Serum Cystatin C Predicts Progression of Subclinical Coronary Atherosclerosis in Individuals With Type 1 Diabetes

  1. David M. Maahs1,
  2. Lorraine G. Ogden2,
  3. Adam Kretowski1,
  4. Janet K. Snell-Bergeon1,
  5. Gregory L. Kinney1,
  6. Tomas Berl3 and
  7. Marian Rewers1,2
  1. 1Barbara Davis Center for Childhood Diabetes, University of Colorado Health Sciences Center, Aurora, Colorado
  2. 2Department of Preventive Medicine and Biometrics, University of Colorado Health Sciences Center, Denver, Colorado
  3. 3Department of Medicine, University of Colorado Health Sciences Center, Denver, Colorado
  1. Address correspondence and reprint requests to David M. Maahs, MD, Barbara Davis Center for Childhood Diabetes, University of Colorado Health Sciences Center, P.O. Box 6511, Mail Stop A140, Aurora, CO 80045. E-mail: david.maahs{at}uchsc.edu

Abstract

OBJECTIVE—Renal function is an important determinant of coronary atherosclerosis, and serum cystatin C is a novel accurate measure of glomerular filtration rate (GFR) and a predictor of cardiovascular events and mortality. We hypothesized that in individuals with type 1 diabetes, cystatin C would 1) predict progression of subclinical coronary atherosclerosis (SCA) and 2) be a stronger predictor of SCA than serum creatinine, GFR (estimated by the Cockcroft-Gault [GFRCG] and Modification of Diet in Renal Disease [GFRMDRD] formulas), and albumin excretion rate.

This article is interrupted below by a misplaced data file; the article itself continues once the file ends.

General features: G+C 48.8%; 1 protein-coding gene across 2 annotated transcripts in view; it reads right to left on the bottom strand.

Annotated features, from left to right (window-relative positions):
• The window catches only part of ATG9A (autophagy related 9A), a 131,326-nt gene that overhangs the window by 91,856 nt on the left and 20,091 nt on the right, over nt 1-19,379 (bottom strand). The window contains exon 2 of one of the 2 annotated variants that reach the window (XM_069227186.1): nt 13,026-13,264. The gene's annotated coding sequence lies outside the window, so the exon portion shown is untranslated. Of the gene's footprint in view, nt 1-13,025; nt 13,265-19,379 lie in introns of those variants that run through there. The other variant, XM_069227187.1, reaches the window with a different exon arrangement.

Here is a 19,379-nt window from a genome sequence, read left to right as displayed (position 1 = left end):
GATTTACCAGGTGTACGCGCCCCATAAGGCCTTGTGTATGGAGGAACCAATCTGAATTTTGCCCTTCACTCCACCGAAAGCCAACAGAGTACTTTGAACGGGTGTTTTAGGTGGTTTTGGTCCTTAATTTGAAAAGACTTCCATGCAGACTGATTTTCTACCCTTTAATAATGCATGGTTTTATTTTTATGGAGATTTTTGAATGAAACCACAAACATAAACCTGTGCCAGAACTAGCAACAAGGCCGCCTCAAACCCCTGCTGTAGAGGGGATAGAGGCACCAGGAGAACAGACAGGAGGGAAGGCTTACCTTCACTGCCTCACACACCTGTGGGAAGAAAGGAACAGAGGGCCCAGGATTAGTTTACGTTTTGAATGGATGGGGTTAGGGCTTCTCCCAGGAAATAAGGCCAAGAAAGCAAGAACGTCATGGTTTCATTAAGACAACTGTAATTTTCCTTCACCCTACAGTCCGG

RESEARCH DESIGN AND METHODS—Coronary artery calcification was measured twice, using Imatron C-150 Ultrafast CT, over a 2.5 ± 0.4-year interval in 509 adults with type 1 diabetes (42% male, age 36 ± 9 years, duration 23 ± 9 years). SCA progression (n = 131) was defined as a >2.5 increase in square root calcium volume score or development of clinical coronary artery disease. Predictors of SCA progression were examined in a model selected by stepwise logistic regression and an a priori–determined model. Next, each measure of renal function was inserted into the stepwise model, one at a time, and Akaike information criterion was used to compare the fit of the competing models.

RESULTS—The stepwise model included cystatin C (odds ratio 1.44, 95% CI 1.00–2.18, P = 0.048), age, baseline coronary artery calcification, sex, diabetes duration, systolic blood pressure, and HDL. The stepwise model had a better fit than any of the competing models with serum creatinine, GFRCG, GFRMDRD, or albumin excretion rate replacing cystatin C.

CONCLUSIONS—In individuals with type 1 diabetes, cystatin C modestly predicts SCA.

Footnotes

  • Published ahead of print at http://diabetes.diabetesjournals.org on 27 August 2007. DOI: 10.2337/db07-0539.

  • The costs of publication of this article were defrayed in part by the payment of page charges. This article must therefore be hereby marked “advertisement” in accordance with 18 U.S.C. Section 1734 solely to indicate this fact.

    • Received April 19, 2007.
    • Accepted July 23, 2007.
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  1. Diabetes vol. 56 no. 11 2774-2779
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